Christa Deánā’s “Shine” begins gently, like a CeCe Winans gospel track. Deánā is also a Christian singer, but her songs also incorporate a lot of modern production touches. What follows is an inspiring song, which also sounds contemporary and relevant.
“Shine” revs up with a call-and-response build, before incorporating a choir-like vocal chorus. These elements exemplify this track’s wide dynamics. Rather than start out one way, and just keep on the same path the whole way through, Deánā varies up the sound of this song throughout.
Lyrically, much of this song revolves around knowing the right thing to do, which is share one’s faith with a world that needs to hear the Christian message, and the actual doing of the thing.
At one point, Deánā repeats the line, “Lift Him higher.” The Bible talks about how, if Christ be lifted up, He’ll draw all men to himself. That Biblical truth appears to be the inspiration for this song line.
The arrangement is sparse, and primarily built upon keyboard and percussion. There isn’t a whole lot of other instrumentation in the mix. Perhaps this is because Deánā wants listeners to focus on her voice and what she has to say.
One of the stranger elements in this song is where the lyrics sometimes go. There are moments when you’re sure Deánā is singing directly to God. It’s prayerful and devotional in these sections. However, there are other places where Deánā sounds like she’s exhorting the church, instead. Yes, it’s a worthy pursuit to worship God, and to encourage the church. However, it can also be a little confusing to the listener, when one is wondering to whom she’s directing her words.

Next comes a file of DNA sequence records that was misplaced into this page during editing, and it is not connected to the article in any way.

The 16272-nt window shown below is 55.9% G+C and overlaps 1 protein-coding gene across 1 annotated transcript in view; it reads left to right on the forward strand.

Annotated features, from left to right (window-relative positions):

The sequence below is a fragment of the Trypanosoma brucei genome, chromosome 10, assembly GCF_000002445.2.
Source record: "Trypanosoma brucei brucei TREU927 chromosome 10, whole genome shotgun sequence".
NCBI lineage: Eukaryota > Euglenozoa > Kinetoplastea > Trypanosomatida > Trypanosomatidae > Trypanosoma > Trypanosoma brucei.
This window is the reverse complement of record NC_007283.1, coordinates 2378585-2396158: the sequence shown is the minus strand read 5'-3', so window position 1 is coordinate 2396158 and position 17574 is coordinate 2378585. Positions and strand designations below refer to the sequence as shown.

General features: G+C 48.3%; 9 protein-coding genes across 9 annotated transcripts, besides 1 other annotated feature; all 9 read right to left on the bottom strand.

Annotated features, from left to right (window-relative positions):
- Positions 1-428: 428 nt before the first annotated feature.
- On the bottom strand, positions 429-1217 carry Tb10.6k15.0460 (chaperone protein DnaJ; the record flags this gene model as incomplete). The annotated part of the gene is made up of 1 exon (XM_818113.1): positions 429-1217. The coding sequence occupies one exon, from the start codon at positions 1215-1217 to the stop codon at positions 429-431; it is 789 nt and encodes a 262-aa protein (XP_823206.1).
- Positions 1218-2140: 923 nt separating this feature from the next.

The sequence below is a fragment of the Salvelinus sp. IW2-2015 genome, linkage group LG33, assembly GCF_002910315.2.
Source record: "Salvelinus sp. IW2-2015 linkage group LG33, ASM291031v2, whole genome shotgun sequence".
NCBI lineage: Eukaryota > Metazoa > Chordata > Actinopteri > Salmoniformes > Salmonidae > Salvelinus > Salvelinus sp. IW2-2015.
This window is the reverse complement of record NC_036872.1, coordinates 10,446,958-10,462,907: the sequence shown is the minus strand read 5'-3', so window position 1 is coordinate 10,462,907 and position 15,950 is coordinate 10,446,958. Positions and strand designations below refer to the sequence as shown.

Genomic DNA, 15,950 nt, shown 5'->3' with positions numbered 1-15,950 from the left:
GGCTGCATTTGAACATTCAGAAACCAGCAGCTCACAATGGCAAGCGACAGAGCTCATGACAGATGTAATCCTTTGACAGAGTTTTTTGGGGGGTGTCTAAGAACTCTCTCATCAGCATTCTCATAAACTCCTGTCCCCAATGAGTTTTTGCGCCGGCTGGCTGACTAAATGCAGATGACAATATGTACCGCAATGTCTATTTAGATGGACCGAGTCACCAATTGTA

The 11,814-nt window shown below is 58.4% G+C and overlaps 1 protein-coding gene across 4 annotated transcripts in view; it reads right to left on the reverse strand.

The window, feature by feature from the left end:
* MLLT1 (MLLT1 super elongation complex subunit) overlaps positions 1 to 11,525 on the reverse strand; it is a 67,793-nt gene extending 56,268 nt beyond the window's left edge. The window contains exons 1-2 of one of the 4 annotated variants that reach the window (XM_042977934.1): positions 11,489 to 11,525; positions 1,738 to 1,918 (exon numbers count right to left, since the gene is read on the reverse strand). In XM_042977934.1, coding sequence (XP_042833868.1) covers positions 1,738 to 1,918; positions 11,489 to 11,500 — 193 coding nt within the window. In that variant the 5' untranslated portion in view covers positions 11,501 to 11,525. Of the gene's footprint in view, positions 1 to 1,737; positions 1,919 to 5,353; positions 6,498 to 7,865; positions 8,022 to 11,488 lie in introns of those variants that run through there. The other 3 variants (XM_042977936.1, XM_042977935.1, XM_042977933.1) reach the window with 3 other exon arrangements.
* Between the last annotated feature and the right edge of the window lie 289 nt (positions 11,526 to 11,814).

The song ends with a lyrical snippet from “This Little Light of Mine,” which adds a nice touch. It’s a song every former Sunday school student knows well. It also points out how everything we need to know we first learned in kindergarten. Being a light to the world is not something we should learn as adults. Rather, it’s something many of us learned as small children.
One wonders why the innocence and enthusiasm of children fades away once we reach adulthood. Deánā is not questioning how and why we change; she is, though, suggesting all Christians should know better. Christians should know that what they learned in Sunday school, doesn’t somehow disappear once adulthood sets in. The debate Deánā seems to be experience — whether she has the guts to be open about the Christian faith — gets real once there is opposition to that message. The Bible describes the Christian life in war-like terms, and it can be a battle to be vocal about what one believes.
As difficult as it is to tell others about Christianity, Deánā’s song makes it all seem so beautif8ul and natural. Ah, if all of us could just sing beautifully, like she does, the job would be so much easier.
On the sound of this recording alone, Deánā shines brightly. She has a great power in her voice, when she wants to apply it, and she applies it in great measure on this one. Let’s all be glad she’s decided to let her light shine.